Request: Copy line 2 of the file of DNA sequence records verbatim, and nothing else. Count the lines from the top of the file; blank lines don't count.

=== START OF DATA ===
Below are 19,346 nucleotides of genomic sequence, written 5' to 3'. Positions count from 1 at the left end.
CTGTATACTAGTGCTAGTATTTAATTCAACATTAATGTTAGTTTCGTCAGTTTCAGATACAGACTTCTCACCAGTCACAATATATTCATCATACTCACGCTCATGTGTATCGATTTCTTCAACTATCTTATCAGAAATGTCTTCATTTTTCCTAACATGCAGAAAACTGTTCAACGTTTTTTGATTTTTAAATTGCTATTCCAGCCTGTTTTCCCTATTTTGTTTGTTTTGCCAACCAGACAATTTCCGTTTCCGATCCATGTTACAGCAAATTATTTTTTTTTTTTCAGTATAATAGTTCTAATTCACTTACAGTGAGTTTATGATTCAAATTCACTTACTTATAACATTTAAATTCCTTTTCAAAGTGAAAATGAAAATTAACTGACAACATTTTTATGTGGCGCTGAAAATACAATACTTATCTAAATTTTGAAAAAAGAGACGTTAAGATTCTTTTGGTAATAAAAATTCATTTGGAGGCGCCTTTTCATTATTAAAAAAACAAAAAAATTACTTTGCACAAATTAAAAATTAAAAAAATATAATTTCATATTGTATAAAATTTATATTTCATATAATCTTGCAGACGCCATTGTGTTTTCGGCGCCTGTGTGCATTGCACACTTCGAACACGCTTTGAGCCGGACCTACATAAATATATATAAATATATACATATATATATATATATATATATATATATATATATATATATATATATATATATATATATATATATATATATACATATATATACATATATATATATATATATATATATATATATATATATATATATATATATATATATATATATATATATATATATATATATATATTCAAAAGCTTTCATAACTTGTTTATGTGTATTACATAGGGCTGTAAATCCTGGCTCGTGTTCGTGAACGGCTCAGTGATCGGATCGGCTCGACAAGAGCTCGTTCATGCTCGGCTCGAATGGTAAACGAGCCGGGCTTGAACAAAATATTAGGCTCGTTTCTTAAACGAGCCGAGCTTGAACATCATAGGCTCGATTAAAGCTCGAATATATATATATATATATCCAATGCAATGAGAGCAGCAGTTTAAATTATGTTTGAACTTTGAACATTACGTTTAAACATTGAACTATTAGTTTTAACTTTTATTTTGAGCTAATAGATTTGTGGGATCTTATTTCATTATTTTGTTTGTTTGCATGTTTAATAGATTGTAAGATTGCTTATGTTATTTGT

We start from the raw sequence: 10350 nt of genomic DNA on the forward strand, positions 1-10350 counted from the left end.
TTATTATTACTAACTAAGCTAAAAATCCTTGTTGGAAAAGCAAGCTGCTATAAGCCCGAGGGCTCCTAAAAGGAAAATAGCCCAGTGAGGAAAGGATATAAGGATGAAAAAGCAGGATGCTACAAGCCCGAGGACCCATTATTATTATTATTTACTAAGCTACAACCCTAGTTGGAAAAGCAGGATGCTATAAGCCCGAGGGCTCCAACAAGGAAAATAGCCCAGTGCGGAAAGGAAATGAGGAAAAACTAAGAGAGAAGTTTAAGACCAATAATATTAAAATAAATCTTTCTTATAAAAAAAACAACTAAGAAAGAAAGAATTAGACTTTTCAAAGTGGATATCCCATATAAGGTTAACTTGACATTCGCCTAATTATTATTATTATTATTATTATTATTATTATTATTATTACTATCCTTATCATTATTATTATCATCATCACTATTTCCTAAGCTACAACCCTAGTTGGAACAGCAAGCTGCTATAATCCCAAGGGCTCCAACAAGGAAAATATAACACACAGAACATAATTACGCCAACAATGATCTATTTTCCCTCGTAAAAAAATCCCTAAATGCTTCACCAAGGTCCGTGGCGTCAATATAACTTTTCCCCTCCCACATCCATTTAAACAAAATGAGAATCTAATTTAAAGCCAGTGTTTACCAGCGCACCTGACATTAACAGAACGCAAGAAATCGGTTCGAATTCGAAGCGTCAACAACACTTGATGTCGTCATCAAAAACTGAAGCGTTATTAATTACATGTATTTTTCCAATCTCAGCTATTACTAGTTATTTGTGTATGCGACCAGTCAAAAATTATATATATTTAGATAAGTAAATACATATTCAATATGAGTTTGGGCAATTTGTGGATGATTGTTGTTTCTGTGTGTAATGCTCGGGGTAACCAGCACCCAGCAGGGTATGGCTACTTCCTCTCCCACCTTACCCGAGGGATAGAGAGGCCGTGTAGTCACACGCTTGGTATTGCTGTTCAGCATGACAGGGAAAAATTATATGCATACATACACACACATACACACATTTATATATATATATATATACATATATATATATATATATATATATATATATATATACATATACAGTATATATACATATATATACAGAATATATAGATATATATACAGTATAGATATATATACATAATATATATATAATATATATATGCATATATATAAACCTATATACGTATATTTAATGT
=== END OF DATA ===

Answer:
CTGTATACTAGTGCTAGTATTTAATTCAACATTAATGTTAGTTTCGTCAGTTTCAGATACAGACTTCTCACCAGTCACAATATATTCATCATACTCACGCTCATGTGTATCGATTTCTTCAACTATCTTATCAGAAATGTCTTCATTTTTCCTAACATGCAGAAAACTGTTCAACGTTTTTTGATTTTTAAATTGCTATTCCAGCCTGTTTTCCCTATTTTGTTTGTTTTGCCAACCAGACAATTTCCGTTTCCGATCCATGTTACAGCAAATTATTTTTTTTTTTTCAGTATAATAGTTCTAATTCACTTACAGTGAGTTTATGATTCAAATTCACTTACTTATAACATTTAAATTCCTTTTCAAAGTGAAAATGAAAATTAACTGACAACATTTTTATGTGGCGCTGAAAATACAATACTTATCTAAATTTTGAAAAAAGAGACGTTAAGATTCTTTTGGTAATAAAAATTCATTTGGAGGCGCCTTTTCATTATTAAAAAAACAAAAAAATTACTTTGCACAAATTAAAAATTAAAAAAATATAATTTCATATTGTATAAAATTTATATTTCATATAATCTTGCAGACGCCATTGTGTTTTCGGCGCCTGTGTGCATTGCACACTTCGAACACGCTTTGAGCCGGACCTACATAAATATATATAAATATATACATATATATATATATATATATATATATATATATATATATATATATATATATATATATATATATATATATATACATATATATACATATATATATATATATATATATATATATATATATATATATATATATATATATATATATATATATATATATATATATATATATTCAAAAGCTTTCATAACTTGTTTATGTGTATTACATAGGGCTGTAAATCCTGGCTCGTGTTCGTGAACGGCTCAGTGATCGGATCGGCTCGACAAGAGCTCGTTCATGCTCGGCTCGAATGGTAAACGAGCCGGGCTTGAACAAAATATTAGGCTCGTTTCTTAAACGAGCCGAGCTTGAACATCATAGGCTCGATTAAAGCTCGAATATATATATATATATATCCAATGCAATGAGAGCAGCAGTTTAAATTATGTTTGAACTTTGAACATTACGTTTAAACATTGAACTATTAGTTTTAACTTTTATTTTGAGCTAATAGATTTGTGGGATCTTATTTCATTATTTTGTTTGTTTGCATGTTTAATAGATTGTAAGATTGCTTATGTTATTTGT